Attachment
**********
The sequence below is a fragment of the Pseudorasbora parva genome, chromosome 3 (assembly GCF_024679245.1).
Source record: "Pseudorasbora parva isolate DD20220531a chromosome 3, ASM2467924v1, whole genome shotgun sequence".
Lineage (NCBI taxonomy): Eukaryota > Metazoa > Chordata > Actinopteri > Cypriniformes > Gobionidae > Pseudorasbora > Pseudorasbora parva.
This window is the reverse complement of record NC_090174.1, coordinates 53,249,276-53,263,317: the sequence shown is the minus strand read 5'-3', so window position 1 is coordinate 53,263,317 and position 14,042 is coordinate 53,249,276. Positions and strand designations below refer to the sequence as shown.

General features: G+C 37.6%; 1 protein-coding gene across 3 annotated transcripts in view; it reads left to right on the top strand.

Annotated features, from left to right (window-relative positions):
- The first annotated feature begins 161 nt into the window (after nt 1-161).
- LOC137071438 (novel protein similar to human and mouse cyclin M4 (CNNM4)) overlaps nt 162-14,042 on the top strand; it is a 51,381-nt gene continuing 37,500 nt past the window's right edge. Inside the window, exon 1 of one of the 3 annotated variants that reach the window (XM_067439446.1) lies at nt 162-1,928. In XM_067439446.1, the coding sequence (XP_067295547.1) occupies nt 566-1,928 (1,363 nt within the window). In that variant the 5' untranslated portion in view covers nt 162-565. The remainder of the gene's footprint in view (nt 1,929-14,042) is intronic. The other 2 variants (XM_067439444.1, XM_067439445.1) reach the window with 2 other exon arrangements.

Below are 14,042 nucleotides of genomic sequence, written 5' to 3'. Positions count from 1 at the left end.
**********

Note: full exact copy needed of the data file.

The sequence below is a fragment of the Pseudorasbora parva genome, chromosome 3 (assembly GCF_024679245.1).
Source record: "Pseudorasbora parva isolate DD20220531a chromosome 3, ASM2467924v1, whole genome shotgun sequence".
Lineage (NCBI taxonomy): Eukaryota > Metazoa > Chordata > Actinopteri > Cypriniformes > Gobionidae > Pseudorasbora > Pseudorasbora parva.
This window is the reverse complement of record NC_090174.1, coordinates 53,249,276-53,263,317: the sequence shown is the minus strand read 5'-3', so window position 1 is coordinate 53,263,317 and position 14,042 is coordinate 53,249,276. Positions and strand designations below refer to the sequence as shown.

General features: G+C 37.6%; 1 protein-coding gene across 3 annotated transcripts in view; it reads left to right on the top strand.

Annotated features, from left to right (window-relative positions):
- The first annotated feature begins 161 nt into the window (after nt 1-161).
- LOC137071438 (novel protein similar to human and mouse cyclin M4 (CNNM4)) overlaps nt 162-14,042 on the top strand; it is a 51,381-nt gene continuing 37,500 nt past the window's right edge. Inside the window, exon 1 of one of the 3 annotated variants that reach the window (XM_067439446.1) lies at nt 162-1,928. In XM_067439446.1, the coding sequence (XP_067295547.1) occupies nt 566-1,928 (1,363 nt within the window). In that variant the 5' untranslated portion in view covers nt 162-565. The remainder of the gene's footprint in view (nt 1,929-14,042) is intronic. The other 2 variants (XM_067439444.1, XM_067439445.1) reach the window with 2 other exon arrangements.

Below are 14,042 nucleotides of genomic sequence, written 5' to 3'. Positions count from 1 at the left end.